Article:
Biochemistry: Again, not a bad module in terms of delivery, just personally not my favourite in terms of content due to all the mechanisms and structures to learn. But the main two lecturers are amazing. Really engaging, deliver the lectures really clearly and are just generally so nice and friendly. The coursework is an abstract/summary of a research article, which wasn't too bad but had quite a tight word count. But generally I enjoyed this module.

Chemistry for the Biosciences: A 50/50 module really. The lecture content is alright, again, I'm not a huge chem fan so that probably has an impact on it. The lecturers are a bit of a mix: for calculations, we had one of the Biochemistry professors, and she did two support workshops that were really helpful. The thermodynamics professor was a bit odd, lots of jokes and seemed to think we had all taken at least A-Level Physics so would understand them, and his lectures dragged out a bit but were otherwise fine. So, this was a pretty standard module.

Cell Biology and Neuroscience: My second favourite module, led by one of the universally loved professors of the course. Most of the lectures are very clear and, for me, interesting, and the practicals are fun as well if you enjoy handling dissected brains and using microscopes. Like most of the modules, the coursework is a lab report, the practicals it's based on are fairly straightforward so it's not a bad piece of coursework to do.

Fundamentals of Pharmacology: My favourite module, and the professor that runs this module is the favourite of the entire group (and we have about 620 of us). He's really funny, really engaging and all the lectures in this module are good, helped by the fact I found this really interesting. You only have one practical, which is the basis of the lab report/quiz coursework, but it's a good straightforward practical, and so far Pharmacology is my highest grade in both my mock exam and my coursework.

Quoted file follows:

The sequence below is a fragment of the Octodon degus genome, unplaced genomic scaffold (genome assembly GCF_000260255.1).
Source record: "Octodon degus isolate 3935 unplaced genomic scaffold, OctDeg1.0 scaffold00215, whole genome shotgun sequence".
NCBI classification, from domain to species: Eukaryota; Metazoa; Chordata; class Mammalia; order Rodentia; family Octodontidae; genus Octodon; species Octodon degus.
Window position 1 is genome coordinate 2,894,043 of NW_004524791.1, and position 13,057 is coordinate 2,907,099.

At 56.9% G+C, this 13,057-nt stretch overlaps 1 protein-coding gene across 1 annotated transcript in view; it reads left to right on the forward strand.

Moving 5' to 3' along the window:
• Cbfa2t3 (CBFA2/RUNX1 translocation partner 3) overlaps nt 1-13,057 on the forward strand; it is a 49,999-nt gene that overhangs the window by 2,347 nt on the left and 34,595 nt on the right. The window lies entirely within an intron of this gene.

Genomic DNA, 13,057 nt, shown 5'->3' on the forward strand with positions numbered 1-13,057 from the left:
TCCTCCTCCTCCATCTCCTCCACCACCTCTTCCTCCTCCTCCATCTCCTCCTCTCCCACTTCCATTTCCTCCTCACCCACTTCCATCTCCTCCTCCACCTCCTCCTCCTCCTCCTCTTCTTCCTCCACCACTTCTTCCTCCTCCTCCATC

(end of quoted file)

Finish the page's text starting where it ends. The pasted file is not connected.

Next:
Skills for the Biosciences: An easy module once you get your head around stats, and honestly a bit of a waste of time? But I feel like that would be the case for any skills-focused module. We didn't have many lecturers, most of them were on stats and a couple were on academic writing, presentations and looking up articles using databases. The professor is nice but honestly over-complicated stats a bit in the lectures we had, so I did have to go over it. I never missed a lecture, but that's because I live 10 mins from campus. If I lived further, I probably wouldn't turn up unless I had anything else (and people didn't - the lectures very quickly went from 300 to about 20 attending lmao)

Genetics and Molecular Biology: The actual content for this is good and quite interesting. To me, the lecturers are awful. Very quiet, droning and monotone. I had to go over most of these lectures again and re-do my notes because I could probably count on one hand the number of lectures I was able to fully pay attention to. But the practicals for this module are quite fun, you get to transform E. coli and do electrophoresis of DNA, and then, again, the lab report on these practicals is the coursework for the module, but you get a structured document on how to complete that so it's decent.